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Virginia to remove guardrail heads linked to fatalities

Virginia is preparing to remove many potentially dangerous guardrail heads from its roadways. The guardrail heads in question have been linked to several car crashes that have resulted in severe injury and death.

The equipment that may be removed is not the guardrails themselves but the end caps placed at the beginning and end of each rail. These particular guardrail heads, also known as X-LITES, are common throughout the South. They were first put into use in 2011, quickly becoming widespread in many states. The guardrail heads were allegedly put through extensive safety tests by the Federal Highway Administration.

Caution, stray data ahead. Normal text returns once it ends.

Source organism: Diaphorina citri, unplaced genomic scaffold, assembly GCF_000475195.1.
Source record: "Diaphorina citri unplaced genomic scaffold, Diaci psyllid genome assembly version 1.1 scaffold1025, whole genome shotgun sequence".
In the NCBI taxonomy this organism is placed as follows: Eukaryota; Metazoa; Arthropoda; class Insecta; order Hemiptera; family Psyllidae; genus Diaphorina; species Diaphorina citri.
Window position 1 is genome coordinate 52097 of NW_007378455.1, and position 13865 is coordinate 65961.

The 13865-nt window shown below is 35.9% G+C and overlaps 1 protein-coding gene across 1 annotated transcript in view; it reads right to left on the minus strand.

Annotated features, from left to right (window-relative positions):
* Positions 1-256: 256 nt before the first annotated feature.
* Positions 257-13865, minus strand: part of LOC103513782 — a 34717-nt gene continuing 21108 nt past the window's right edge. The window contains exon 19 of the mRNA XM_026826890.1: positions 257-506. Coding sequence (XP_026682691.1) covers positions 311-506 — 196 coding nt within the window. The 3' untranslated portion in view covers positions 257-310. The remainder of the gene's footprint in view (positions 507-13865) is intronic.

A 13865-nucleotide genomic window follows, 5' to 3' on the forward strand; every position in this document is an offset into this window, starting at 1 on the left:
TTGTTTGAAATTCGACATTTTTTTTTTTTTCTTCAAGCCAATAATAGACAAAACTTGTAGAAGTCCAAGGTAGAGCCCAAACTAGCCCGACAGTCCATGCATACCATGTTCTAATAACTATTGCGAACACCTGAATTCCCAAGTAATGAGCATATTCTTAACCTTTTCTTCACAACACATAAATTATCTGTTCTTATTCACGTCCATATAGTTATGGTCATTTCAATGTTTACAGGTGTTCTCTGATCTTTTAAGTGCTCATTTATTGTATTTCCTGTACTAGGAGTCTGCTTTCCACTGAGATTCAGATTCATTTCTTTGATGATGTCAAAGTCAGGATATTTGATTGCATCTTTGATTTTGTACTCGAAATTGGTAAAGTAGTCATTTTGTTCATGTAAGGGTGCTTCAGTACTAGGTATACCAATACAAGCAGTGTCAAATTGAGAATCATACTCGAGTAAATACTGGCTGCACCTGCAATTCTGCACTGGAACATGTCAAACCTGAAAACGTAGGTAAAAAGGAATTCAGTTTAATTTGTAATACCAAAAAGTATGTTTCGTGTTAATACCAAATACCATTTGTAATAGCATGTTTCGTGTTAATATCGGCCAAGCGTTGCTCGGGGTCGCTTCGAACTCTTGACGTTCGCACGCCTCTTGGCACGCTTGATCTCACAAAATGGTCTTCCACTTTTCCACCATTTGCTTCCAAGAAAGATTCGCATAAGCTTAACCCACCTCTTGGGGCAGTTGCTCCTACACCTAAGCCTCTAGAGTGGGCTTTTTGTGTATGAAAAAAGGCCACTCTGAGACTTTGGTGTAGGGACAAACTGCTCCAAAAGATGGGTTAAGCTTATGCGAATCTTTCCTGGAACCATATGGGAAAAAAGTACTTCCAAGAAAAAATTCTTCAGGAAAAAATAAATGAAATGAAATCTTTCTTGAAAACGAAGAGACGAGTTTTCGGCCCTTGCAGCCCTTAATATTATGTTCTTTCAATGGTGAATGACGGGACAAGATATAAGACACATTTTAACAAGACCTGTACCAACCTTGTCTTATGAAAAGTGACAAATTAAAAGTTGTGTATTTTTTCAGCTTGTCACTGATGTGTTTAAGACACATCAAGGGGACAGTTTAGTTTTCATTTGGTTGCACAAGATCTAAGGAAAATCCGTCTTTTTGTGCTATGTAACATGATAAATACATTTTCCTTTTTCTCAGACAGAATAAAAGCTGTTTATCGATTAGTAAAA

However, there have been at least 11 accidents involving X-LITE guardrail heads in which motorists were severely injured, maimed and even killed when the metal equipment pierced their vehicles. Two of the families of motorists who died in crashes involving X-LITES have filed wrongful death suits against the company. The accidents have grown so numerous that no fewer than 12 states are also preparing to remove X-LITES from streets and highways.

The issue caught Virginia officials' attention in late 2016 after several fatal accidents involving the guardrail heads. The state soon conducted its own safety tests on the X-LITES. While the guardrail heads in the test did not penetrate the cars, they did cause two of the test vehicles to flip and roll over. As a result, they have been removed from the Department's Approved Products List. Virginia, along with other Southern states like Tennessee, Missouri, Oklahoma and South Carolina, will soon remove all X-LITE guardrail heads from its roadways.

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